The choice to attend Tsinghua binds the next 2 years of my life–I’ll be 26 when I graduate, ah!–but I’m happy to be here. It’s a new experience and it feels great to be sharing it with a group of new friends (who are all brilliant by the way).

Okay. Now that I’m a student again, I must set a curfew that requires me to get into bed by a reasonable hour (it’s already 1 am). Then, it’ll take another 2 hours to fall asleep after tossing and turning on a slab of concrete. By the end of my 2 years, if I don’t learn anything valuable from school, at least I know I’ll have an iron back.

 

 


It’s Been a While, Crocodile

Apologies for the hiatus. I’m sure you’ve all been suffering since my last post…from the heat of course! It appears that a heat wave has swept across the globe, or at least in all the areas I’ve been visiting, rendering me into delirium — hence the corny humor (you must think I live in a tropical climate).

I returned to Beijing a couple of days ago to unwelcoming heat, humidity and smog. It thunder-stormed last night, which normally clears up the sky the next day, but not this time. The dense smog is here to stay, hovering above this crowded city like Dementors. At least there’s a bit of breeze this morning. How refreshing.

In just a few hours I will be flying out to Guizhou, a province in southern China that is rarely sunny, has ample rainfall, and is at its hottest in July. But don’t let my whining fool you, I am very excited for this 3-week teaching (ESL) trip!

More good news, I finally caved in to paying for a VPN service so I can access WordPress, Facebook, Youtube and the likes in order to keep up with you fine people.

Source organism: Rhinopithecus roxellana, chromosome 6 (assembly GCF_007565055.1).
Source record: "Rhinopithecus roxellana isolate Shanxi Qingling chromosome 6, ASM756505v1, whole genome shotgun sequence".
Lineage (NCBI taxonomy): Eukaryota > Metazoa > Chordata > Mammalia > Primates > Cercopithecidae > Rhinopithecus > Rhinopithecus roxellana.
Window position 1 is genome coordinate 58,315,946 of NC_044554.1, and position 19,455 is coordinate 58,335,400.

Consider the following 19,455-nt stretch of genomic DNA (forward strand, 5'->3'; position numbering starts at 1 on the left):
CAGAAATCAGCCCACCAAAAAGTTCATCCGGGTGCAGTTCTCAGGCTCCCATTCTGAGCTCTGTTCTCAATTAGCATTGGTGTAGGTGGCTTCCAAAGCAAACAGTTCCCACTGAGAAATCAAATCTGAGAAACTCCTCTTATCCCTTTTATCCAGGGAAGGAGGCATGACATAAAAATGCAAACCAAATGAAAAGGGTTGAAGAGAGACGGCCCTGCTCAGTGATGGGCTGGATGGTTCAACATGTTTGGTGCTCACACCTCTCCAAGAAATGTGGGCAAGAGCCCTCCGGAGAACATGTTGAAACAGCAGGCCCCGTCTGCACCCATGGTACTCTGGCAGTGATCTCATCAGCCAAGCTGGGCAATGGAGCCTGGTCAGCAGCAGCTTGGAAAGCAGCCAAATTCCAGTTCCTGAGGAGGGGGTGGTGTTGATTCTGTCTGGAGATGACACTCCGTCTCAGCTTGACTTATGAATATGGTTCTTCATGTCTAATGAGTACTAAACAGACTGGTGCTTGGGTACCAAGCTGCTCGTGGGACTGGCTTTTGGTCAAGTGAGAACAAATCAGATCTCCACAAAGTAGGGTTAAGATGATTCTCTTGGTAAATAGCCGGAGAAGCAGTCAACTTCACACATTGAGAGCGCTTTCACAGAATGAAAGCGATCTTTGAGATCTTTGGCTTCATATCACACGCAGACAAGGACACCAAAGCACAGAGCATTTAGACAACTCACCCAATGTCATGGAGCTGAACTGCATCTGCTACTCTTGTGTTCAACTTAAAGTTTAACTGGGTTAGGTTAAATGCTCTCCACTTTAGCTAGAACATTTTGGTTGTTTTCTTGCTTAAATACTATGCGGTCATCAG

I’m keeping this post short, but there’s lots to come because I have lots to tell you from my visit to New York and what’s to come in Guizhou. Stay tuned!

Hope all of you have been well and your joints not too swollen (from the heat)!

And now, some eye-candy:

Image

To my instagram/facebook followers: You will see many repeats! Sorry!


My Blooming Neighborhood

February

March

April


Emily, the Awkward Turtle

I just taught one of my Chinese students the meaning of “awkward turtle,” a phrase my college friends commonly used to break moments of, well, awkwardness. Then last night, I realized that I am an awkward turtle.

When I was living in Brooklyn, I went out more often than not. I loved going to bars by myself; who knows who you might meet in this wild world? I was a social butterfly! I talked to everyone; the bartenders (I love bartenders), men, women, the underage, war veterans, the elderly… it was the best of times. Since I moved to Beijing, however, I’ve been spending my weekdays exhausted at work and weekends with my parents. Sporadically I’ll go out with Dingding (my only friend–I don’t know what I’d do without her), but she’s always busy (with her boyfriend), and I can’t depend on others all the time. I need to make friends! I crave entertainment (aside from WordPress)! So, I looked online and found a show to go to by my lonesome. Actually, I was quite excited because I thought it would be a great chance to get myself out there and make some new friends!

Boy am I naive.

I went to a bar called D-22 to see an indie rock band from Shanghai–Boys Climbing Ropes–which consists of three tall Canadian men and one little Chinese vocalist who they call Little Punk. She was AWESOME. They were awesome.

While I was sitting at the bar slurping down my whisky ginger waiting for the opening band, Me Too, to start,